Sushi Etiquette: How to Eat at a Sushi Bar
Sushi is traditionally eaten at the sushi bar, where the colors, aroma and visuals of the chef preparing the food will enhance the sushi-eating experience. However, there are specific rules for how to properly eat at a sushi bar, and most of these rules should be followed when eating at a table as well. If you do not follow sushi etiquette, you will appear to be a sushi newbie. Furthermore, you may offend your server, other diners or the itamae – the sushi chef. Follow these guidelines to learn how to eat properly at a Japanese sushi bar.
Sushi Etiquette Part 1: Chopstick Etiquette
In Japan, chopsticks are more than just an eating utensil. They are used in a variety of Japanese rituals as well, especially in funereal rituals. Because of this, chopsticks should be respected, and using chopsticks the wrong way while eating can be highly offensive to a Japanese person. Here are some rules on how to use chopsticks at the table:
- Do not play with chopsticks. Fooling around with chopsticks at the table or sushi bar is considered childish and barbarous in Japan.
- Be careful with splinters. If you use disposable wooden chopsticks that are joined at one end, when you break them apart, splinters might be created. You can rub the chopsticks together to get rid of the splinters, but do not let anyone see you doing this. And never rub together high-quality chopsticks, or you will insult your hosts.
- Use the chopstick rest. While waiting for food or in between dishes, place the chopsticks in front of you parallel to the edge of the bar. The narrow ends of the chopsticks should rest on the chopstick rest, or hashi oki. Never stick chopsticks in your food and leave them there, or lay them cross-rise, since this symbolizes death. If you are using disposable chopsticks and there is no chopstick rest available, create one with the paper wrapper from your chopsticks and use that. If there is no chopstick rest available whatsoever, then you can put them on your plate, but make sure they are set across the plate rather than leaning on the plate.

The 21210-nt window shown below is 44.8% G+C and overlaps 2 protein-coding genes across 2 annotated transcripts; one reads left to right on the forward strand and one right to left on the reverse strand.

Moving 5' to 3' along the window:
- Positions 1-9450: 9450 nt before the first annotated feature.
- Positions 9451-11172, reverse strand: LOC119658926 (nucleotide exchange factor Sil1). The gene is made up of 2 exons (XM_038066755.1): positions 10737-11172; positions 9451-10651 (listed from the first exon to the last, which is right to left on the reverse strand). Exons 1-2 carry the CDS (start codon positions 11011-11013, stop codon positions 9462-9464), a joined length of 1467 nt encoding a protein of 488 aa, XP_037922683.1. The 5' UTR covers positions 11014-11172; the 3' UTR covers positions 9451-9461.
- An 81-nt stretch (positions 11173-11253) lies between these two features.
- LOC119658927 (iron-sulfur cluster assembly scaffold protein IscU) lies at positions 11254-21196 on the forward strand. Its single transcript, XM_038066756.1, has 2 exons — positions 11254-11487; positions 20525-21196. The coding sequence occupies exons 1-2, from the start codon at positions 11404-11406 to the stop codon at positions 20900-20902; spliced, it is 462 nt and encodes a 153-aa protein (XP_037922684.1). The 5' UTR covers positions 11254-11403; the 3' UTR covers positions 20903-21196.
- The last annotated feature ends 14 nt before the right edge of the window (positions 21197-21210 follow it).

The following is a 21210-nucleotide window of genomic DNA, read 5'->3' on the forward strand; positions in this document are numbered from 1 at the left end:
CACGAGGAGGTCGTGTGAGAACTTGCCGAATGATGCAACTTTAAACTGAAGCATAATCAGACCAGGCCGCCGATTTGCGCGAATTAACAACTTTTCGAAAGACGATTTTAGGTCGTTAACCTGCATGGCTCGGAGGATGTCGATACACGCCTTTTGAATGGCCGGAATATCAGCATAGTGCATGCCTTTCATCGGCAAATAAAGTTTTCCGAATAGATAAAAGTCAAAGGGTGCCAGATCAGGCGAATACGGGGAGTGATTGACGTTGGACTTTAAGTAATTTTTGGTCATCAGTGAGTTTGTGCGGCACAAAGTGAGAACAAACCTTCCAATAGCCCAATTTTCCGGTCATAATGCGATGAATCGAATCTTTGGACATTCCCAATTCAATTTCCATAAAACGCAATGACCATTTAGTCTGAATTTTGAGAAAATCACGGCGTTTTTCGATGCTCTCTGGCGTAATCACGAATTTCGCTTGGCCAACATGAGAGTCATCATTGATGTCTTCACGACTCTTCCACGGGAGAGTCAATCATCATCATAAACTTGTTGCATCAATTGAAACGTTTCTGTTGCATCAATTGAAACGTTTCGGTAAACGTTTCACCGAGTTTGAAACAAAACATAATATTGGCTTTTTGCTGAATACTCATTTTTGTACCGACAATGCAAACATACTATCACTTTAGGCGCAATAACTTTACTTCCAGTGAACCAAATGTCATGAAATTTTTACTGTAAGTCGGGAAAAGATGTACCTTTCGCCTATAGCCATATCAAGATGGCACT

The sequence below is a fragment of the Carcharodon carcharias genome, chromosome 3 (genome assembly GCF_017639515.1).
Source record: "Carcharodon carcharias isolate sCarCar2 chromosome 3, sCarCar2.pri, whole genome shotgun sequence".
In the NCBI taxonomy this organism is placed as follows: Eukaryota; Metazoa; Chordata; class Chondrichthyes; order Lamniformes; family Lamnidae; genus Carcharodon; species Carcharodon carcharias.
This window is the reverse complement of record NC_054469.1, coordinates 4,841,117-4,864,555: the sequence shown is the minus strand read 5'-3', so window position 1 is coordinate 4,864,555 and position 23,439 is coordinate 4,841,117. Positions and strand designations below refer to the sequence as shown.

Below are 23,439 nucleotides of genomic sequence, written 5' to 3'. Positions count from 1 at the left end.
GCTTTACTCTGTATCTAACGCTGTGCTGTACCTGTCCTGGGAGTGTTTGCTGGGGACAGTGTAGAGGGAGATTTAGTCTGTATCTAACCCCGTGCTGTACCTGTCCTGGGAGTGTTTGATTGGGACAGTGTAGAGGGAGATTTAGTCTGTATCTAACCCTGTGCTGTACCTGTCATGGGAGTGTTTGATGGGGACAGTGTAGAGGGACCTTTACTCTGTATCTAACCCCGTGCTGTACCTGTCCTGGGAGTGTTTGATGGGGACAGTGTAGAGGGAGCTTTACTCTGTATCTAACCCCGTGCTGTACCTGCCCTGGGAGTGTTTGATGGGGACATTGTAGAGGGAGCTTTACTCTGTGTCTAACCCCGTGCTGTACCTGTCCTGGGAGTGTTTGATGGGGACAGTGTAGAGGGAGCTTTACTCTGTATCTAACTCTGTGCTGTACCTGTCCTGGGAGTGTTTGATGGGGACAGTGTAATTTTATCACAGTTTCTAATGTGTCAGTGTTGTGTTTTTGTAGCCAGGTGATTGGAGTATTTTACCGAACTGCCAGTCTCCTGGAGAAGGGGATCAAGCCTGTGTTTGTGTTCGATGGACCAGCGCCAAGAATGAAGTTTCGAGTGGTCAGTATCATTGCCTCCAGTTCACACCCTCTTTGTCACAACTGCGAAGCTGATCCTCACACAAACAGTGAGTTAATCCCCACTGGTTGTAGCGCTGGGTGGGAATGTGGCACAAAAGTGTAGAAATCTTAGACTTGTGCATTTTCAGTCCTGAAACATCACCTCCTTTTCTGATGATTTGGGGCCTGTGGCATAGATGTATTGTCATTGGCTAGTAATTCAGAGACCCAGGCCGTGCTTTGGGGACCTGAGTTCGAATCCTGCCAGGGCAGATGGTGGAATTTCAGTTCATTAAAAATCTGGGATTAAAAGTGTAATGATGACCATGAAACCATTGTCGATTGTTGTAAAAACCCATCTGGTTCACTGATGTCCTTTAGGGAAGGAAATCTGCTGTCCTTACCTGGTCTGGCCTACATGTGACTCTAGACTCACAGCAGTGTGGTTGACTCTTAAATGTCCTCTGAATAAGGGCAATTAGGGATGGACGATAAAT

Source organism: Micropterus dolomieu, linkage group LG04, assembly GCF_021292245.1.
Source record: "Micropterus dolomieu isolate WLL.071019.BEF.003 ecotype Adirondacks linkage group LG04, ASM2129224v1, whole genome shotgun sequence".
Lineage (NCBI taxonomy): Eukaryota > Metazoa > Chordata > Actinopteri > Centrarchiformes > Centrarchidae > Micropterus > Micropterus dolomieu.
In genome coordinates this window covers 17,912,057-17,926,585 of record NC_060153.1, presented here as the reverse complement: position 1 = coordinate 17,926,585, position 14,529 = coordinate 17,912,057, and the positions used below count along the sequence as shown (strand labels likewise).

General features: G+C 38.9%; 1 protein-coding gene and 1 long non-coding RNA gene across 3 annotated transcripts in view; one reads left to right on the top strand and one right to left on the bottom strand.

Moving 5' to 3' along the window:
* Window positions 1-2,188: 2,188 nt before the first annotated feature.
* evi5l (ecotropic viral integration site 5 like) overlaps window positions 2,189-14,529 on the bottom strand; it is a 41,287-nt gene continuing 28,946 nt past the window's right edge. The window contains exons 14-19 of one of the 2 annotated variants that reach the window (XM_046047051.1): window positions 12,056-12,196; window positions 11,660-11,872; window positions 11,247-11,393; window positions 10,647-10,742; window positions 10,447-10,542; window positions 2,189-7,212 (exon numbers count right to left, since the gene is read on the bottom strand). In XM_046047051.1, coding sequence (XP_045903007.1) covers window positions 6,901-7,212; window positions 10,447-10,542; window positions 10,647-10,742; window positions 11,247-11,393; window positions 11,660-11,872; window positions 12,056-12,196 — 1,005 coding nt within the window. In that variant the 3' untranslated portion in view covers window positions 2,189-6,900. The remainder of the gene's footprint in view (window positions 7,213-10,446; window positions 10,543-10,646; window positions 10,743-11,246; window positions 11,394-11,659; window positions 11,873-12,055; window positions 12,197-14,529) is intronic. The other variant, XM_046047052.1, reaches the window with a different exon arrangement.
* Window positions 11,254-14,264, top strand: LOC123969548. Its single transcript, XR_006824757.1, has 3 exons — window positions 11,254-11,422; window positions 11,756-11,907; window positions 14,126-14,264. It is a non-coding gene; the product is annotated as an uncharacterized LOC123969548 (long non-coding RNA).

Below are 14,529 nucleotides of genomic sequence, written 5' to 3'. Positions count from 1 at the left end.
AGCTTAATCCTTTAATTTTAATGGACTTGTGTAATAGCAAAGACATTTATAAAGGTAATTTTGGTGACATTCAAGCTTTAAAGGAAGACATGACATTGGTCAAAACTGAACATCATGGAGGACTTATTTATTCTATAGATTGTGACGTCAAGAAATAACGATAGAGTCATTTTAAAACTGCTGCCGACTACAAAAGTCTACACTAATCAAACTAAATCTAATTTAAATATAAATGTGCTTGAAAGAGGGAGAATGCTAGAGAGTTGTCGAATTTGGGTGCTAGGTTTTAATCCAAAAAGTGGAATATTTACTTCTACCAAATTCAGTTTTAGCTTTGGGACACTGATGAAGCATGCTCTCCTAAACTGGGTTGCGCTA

- Serve sushi with the broad end. If there is not a communal set of chopsticks available, food must be transferred from the serving platter with the individuals’ chopsticks. The wider end of the chopstick should be used when picking up sushi from a shared sushi tray, since the narrower end is used by individuals for eating and could be contaminated with their germs. It is polite to use chopsticks, not your hands, to serve sushi from a shared platter.
- Only pass food to a plate. If you need to pass food to another diner, pick it up with chopsticks and rest it on his or her plate. Never pass food from chopsticks to chopsticks. As part of traditional funereal ceremonies in Japan, mourners would pass the bones of their deceased loved ones to each other using chopsticks, so passing food this way recollects this ritual and is considered offensive.
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